The Deep News - June 2018



21st June 2018

We are delighted to have received a silver award for our stunning Lagoon of Light exhibit at the British and Irish Association of Zoos and Aquariums Annual Gala Event earlier this month. After 6 months working alongside specialist exhibit designers and scenic artists it re-opened in spring 2017. Since its reveal, the new look Lagoon of Light has proven to be a huge hit amongst visitors and staff alike.

The bulk of the construction and theming was carried out in house along with supplementary work from the designers and life support specialists. Very little of the exhibit is ‘off the shelf’. Boasting an abundance of colourful fish, small sharks and stingrays, this once palm-lined, sandy beach has been transformed into a lush, tropical mangrove reef, based upon an island from the Palau archipelago.

Aside from improving the overall ‘look’ of the exhibit, emphasis was also placed on upgrading the life support systems. By installing a hidden wave surge device and new pumps, we have dramatically increased the water flow which allows us to maintain a continued high level of water quality. Removing the ceiling above the exhibit meant we could upgrade the lighting system, letting us include sunrise, dusk and moon phases, enforcing essential behavioural and reproductive cues for a number of species within the habitat.

The immersive display draws you into life on the reef. With touch screen interpretation, visitors are free to explore their favourite creatures within the habitat. Presentations and scatter feeds are carried out at the Lagoon every day at 12pm, 2pm and 4pm, providing our visitors a fun and informative opportunity to learn more about our animals.



16th June 2018

Saturday 16 June is World Sea Turtle Day! It is so important to conserve these amazing animals. As well as the human activities that threaten their future, it is estimated that as few as 1 in 1,000 marine turtle eggs will survive to adulthood. 

Sea turtles are particularly vulnerable to plastic pollution as they use their beaks to test out objects in the water and often mistake plastic bags for jellyfish, one of their favourite foods! 

Worldwide, six of the seven sea turtle species are classified as threatened or endangered due to human actions and lifestyles. Their biggest threats include:

  • Entanglement in fishing gear
  • Poaching and illegal trade of eggs, meat, and shells
  • Coastal development
  • Plastic and other marine debris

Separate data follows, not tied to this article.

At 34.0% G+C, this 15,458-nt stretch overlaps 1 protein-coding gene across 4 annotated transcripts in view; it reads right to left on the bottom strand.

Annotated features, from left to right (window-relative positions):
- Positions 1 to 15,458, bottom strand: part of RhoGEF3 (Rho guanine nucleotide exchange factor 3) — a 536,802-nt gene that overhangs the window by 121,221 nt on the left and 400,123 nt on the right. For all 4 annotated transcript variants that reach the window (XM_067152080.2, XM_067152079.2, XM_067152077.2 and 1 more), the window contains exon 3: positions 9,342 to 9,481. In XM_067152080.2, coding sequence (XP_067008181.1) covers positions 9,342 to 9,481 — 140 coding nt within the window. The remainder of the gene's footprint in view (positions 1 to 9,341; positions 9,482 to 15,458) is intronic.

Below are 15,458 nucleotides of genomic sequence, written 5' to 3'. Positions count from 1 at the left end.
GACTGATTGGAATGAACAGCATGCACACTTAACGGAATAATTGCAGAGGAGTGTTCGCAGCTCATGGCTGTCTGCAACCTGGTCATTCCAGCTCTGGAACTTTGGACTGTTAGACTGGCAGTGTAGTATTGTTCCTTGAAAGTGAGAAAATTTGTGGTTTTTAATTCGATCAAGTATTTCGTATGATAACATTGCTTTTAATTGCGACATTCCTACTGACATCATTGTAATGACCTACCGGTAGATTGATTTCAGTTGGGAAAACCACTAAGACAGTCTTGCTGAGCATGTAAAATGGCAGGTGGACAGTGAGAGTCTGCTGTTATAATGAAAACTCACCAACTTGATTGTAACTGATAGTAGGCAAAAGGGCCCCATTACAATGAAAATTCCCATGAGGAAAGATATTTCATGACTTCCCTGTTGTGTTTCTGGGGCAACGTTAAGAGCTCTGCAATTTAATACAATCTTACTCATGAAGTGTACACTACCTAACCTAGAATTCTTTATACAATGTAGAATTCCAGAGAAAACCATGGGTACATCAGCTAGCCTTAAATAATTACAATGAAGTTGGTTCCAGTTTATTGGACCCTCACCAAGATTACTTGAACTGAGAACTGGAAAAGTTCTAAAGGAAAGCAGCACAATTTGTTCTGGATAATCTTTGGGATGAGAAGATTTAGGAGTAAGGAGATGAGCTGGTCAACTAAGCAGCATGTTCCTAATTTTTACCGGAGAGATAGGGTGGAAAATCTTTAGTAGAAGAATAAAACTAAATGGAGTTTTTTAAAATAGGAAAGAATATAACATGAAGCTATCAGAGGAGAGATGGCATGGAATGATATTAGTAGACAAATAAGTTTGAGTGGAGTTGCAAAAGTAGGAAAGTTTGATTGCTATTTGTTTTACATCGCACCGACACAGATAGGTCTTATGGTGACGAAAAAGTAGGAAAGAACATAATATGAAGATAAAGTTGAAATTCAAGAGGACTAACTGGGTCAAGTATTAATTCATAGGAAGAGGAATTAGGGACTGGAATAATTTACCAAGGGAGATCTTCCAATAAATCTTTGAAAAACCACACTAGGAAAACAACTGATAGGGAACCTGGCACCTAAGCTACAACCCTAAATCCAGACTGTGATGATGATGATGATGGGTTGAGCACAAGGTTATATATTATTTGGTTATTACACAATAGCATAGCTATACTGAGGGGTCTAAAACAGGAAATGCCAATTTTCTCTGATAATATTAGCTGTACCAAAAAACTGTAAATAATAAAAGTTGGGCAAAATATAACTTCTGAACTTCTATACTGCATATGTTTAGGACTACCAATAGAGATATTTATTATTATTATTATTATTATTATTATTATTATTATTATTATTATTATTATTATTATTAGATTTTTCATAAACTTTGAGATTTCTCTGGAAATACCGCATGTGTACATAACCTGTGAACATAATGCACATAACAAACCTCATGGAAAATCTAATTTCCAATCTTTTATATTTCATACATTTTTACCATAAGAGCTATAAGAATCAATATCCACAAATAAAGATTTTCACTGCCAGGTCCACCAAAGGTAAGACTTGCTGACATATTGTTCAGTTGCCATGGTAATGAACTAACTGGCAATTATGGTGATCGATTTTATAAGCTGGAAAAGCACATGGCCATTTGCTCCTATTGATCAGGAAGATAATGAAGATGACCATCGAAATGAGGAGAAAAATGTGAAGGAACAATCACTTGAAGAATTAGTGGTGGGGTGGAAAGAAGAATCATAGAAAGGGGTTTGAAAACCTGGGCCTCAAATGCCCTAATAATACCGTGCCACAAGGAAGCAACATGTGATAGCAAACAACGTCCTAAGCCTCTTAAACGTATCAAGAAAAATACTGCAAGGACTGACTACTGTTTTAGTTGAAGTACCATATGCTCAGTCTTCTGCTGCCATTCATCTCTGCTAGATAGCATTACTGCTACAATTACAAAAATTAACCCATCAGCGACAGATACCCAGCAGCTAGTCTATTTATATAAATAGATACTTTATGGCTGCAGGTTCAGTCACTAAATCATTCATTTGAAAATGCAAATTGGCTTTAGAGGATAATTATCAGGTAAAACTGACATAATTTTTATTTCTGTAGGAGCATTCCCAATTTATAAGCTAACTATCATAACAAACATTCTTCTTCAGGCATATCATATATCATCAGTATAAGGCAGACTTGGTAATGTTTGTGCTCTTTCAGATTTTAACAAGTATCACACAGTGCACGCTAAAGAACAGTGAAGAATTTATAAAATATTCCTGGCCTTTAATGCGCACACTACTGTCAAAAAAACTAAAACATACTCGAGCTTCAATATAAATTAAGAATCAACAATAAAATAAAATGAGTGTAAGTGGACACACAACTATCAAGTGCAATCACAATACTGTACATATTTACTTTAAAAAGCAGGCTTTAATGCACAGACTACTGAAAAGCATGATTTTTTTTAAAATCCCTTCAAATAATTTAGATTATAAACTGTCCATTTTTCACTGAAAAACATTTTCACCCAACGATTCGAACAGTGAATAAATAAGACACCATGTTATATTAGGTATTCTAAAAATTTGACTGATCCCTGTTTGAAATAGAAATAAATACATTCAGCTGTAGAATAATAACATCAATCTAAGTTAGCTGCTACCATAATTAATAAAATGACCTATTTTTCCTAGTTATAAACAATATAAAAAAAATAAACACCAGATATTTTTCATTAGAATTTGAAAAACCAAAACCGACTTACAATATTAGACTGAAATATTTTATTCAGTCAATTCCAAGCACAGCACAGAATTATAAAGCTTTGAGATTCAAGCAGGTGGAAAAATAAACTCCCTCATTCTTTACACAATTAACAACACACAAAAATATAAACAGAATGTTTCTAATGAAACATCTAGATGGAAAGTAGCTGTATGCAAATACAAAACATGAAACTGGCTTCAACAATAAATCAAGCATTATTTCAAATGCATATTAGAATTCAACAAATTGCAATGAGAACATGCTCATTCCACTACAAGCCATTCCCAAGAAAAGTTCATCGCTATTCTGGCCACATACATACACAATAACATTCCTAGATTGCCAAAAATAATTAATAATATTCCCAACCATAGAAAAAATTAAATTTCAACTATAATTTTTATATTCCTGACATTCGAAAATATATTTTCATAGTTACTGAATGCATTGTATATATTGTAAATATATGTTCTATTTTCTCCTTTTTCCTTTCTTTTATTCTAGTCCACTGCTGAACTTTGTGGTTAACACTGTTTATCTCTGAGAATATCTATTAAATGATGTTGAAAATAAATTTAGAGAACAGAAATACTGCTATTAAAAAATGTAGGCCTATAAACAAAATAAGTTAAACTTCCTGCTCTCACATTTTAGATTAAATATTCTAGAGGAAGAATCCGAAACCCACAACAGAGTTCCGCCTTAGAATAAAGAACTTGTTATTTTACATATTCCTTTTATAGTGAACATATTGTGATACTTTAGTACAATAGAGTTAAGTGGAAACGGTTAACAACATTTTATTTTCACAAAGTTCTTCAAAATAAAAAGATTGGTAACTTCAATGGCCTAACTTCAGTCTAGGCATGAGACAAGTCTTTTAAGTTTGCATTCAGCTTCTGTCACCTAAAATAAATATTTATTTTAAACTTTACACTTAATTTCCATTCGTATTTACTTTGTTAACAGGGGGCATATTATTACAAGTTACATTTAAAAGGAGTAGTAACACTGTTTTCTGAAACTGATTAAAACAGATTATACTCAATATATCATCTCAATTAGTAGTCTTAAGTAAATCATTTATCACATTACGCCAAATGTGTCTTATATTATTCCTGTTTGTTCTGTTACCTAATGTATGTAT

• Global warming
  • Ocean pollution
  • Turtleshell Trade

The Deep's two Loggerhead sea turtles, Sensa and MaBouche, were victims of fishing gear that was left in the Mediterranean sea. They were rescued from being entangled in the long lines and subsequently cannot feed on their own, meaning they cannot survive in the wild.

Despite their amazing features and adaptations, six of the seven sea turtle species are considered critically endangered, endangered or vulnerable on the IUCN Red List, and the seventh is listed as data deficient. The Deep has been working to help sick and injured sea turtles at New England Aquarium in Boston, Massachusetts. Here they rescue and rehabilitate hundreds of injured and sick sea turtles that get stranded on the shores near the aquarium every year. Learn more about this project here.

What are you doing to celebrate sea turtles today? Let us know by tweeting @thedeephull !

FREE DOWNLOAD! Check out this Loggerhead sea turtle poster.



4th June 2018

A huge thank you to everyone who joined us for the egg case hunt at the weekend with the Yorkshire Wildlife Trust, we found an astounding 562 egg cases! The majority of these were Small-spotted catshark, but also included those from the Spotted ray and the Thornback ray.

Usually, stumbling across a small number of egg cases is a fantastic achievement – they can be quite tricky to find. However due to the storms that have hit our coastline these past 6 months, egg cases are being washed up in much greater numbers. This indicates that our native shark and ray populations are healthy and thriving, however with many egg cases washing up having not yet hatched, it is uncertain what this could mean for their numbers for the coming years.

The Yorkshire coastline and that heading up toward the North East have been, in comparison to the rest of the country, severely lacking in data. By reporting your finds to The Shark Trust they are able to use this information to regularly monitor the state of shark populations and identify any anomalies that require immediate attention.

This recent and dramatic increase highlights the vital importance of submitting shark egg case finds to The Shark Trust. They are able to use this data to map important nursery grounds and population numbers to inform and implement conservation action to help protect these animals.

The Deep will be making their submissions to the Shark Trust for inclusion into their data base. For more information on how you too can do this, visit the Shark Trust website

For more information on our upcoming egg case hunt events please email us. 

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The Deep is open daily from 10am – 6pm Monday - Friday and 9am - 6pm weekends & school holidays (last entry 5pm)

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